It was once called the "Wailing Wall," for all the generations of Jewish tears shed at this holy place of yearning.
Once called the "Wailing Wall", the Western Wall of the Temple Mount is referred to in Hebrew as the "Kotel", the "Wall." The Western Wall Plaza has been opened since 1967 to all people as a place of prayer and study. The varied actions and accents around us each call for our attention, but let us move through the crowd and examine the Wall itself.
At first glance, it looks like a single wall, but closer examination reveals that it is actually made up of three distinct layers:
At the top are smallish uniform stones, attributed to repair work financed by Sir Moses Montefiore in 1866.
There is much speculation as to when the layers of medium-sized stones were added. Estimates range from the Omayad and Abbasid Moslems to the Crusader period.
Beneath that are the larger Herodian Stones. Close to the bottom, these stones become more uniform and complete, clearly displaying the classic "boss" or frame around each stone, a trademark of Herodian building.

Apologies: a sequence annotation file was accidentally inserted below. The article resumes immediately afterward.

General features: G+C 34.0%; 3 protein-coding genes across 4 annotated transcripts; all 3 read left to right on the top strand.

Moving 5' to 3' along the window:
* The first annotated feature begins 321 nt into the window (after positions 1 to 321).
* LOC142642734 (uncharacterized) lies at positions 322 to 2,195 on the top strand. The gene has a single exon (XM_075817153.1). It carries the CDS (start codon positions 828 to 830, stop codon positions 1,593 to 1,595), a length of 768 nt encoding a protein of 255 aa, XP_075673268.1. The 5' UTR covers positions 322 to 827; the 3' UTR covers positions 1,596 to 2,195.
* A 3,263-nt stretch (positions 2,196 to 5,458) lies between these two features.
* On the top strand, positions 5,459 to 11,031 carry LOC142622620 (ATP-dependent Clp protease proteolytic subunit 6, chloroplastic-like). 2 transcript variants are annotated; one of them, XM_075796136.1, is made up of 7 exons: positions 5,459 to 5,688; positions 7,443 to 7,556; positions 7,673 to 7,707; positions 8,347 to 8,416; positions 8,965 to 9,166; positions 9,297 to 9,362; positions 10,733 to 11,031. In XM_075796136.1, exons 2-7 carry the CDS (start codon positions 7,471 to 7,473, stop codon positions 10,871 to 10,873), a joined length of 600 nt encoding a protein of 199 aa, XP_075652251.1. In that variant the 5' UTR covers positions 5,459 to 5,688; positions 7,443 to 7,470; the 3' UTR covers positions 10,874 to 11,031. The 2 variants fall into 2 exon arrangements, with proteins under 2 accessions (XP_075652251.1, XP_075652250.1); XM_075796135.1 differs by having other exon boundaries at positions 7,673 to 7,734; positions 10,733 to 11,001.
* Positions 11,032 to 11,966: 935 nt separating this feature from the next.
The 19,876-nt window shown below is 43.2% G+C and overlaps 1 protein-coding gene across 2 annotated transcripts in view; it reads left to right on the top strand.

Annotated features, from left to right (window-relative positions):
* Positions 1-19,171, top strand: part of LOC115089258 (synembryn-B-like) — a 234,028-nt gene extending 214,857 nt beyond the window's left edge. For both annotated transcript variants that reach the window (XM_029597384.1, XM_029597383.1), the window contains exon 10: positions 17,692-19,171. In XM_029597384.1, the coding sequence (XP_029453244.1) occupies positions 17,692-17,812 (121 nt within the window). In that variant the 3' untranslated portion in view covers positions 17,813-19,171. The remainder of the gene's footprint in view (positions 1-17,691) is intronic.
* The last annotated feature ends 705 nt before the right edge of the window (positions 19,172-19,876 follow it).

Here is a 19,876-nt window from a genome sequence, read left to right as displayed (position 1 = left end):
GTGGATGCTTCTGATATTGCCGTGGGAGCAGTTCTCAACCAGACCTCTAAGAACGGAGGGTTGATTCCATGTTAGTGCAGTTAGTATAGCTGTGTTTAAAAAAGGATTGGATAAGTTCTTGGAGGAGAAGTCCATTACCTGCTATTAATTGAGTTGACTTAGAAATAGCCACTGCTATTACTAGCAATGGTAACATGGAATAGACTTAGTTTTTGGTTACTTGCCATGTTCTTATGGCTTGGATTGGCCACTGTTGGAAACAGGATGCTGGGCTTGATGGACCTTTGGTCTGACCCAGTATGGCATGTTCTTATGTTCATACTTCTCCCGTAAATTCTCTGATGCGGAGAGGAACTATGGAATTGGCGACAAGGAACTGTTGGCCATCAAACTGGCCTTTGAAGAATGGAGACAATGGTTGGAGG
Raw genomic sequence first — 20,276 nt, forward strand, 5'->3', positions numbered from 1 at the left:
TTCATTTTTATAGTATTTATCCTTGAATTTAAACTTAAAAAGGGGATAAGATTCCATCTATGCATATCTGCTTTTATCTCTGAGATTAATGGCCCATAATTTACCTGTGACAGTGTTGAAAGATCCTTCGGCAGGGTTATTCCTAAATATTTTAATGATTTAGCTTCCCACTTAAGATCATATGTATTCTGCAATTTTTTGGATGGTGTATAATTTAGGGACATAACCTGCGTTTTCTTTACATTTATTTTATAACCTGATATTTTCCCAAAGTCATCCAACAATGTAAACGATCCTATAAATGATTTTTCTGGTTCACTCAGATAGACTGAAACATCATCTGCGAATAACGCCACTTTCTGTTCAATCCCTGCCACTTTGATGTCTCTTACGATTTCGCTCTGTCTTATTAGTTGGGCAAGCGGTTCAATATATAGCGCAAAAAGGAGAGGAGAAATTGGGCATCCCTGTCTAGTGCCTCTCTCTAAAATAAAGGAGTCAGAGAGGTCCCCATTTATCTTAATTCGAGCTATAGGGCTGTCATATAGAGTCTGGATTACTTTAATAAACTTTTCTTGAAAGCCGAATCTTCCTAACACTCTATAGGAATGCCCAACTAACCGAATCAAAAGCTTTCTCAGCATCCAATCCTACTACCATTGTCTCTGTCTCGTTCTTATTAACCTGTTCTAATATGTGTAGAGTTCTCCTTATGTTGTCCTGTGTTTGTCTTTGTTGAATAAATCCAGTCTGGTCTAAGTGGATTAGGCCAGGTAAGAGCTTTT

On the right side of the women's area of Western Wall Plaza is Barclay's Gate, named for an American tourist who "found" it in 1848. Amazingly, this portion of the Kotel is the western opening of an actual gate that led into the Temple. Some 2,000 years later you can literally feel a chunk of history in your hands.
You pause for a moment and absorb the immensity of it all. The history, the strange pull this place has on our hearts. Why do we keep coming to pray here? Why do even those who maintain a healthy skepticism still take time to write a note to place in the Wall?
Could it be that the rough touch of the stones also touches something deep inside us? Is there perhaps a hidden Kotel in our hearts and souls?
You linger a while longer and find yourself a little lost in these peaceful thoughts. Jerusalem...the Kotel...Could it be that the hidden tunnels really do reflect a still, small place in our souls?
We pause to absorb The tunnel entrance waiting area the history, the beauty, the radiant spirituality of this place. And with a prayer that we be successful in our quest for truth, we head for the tunnel.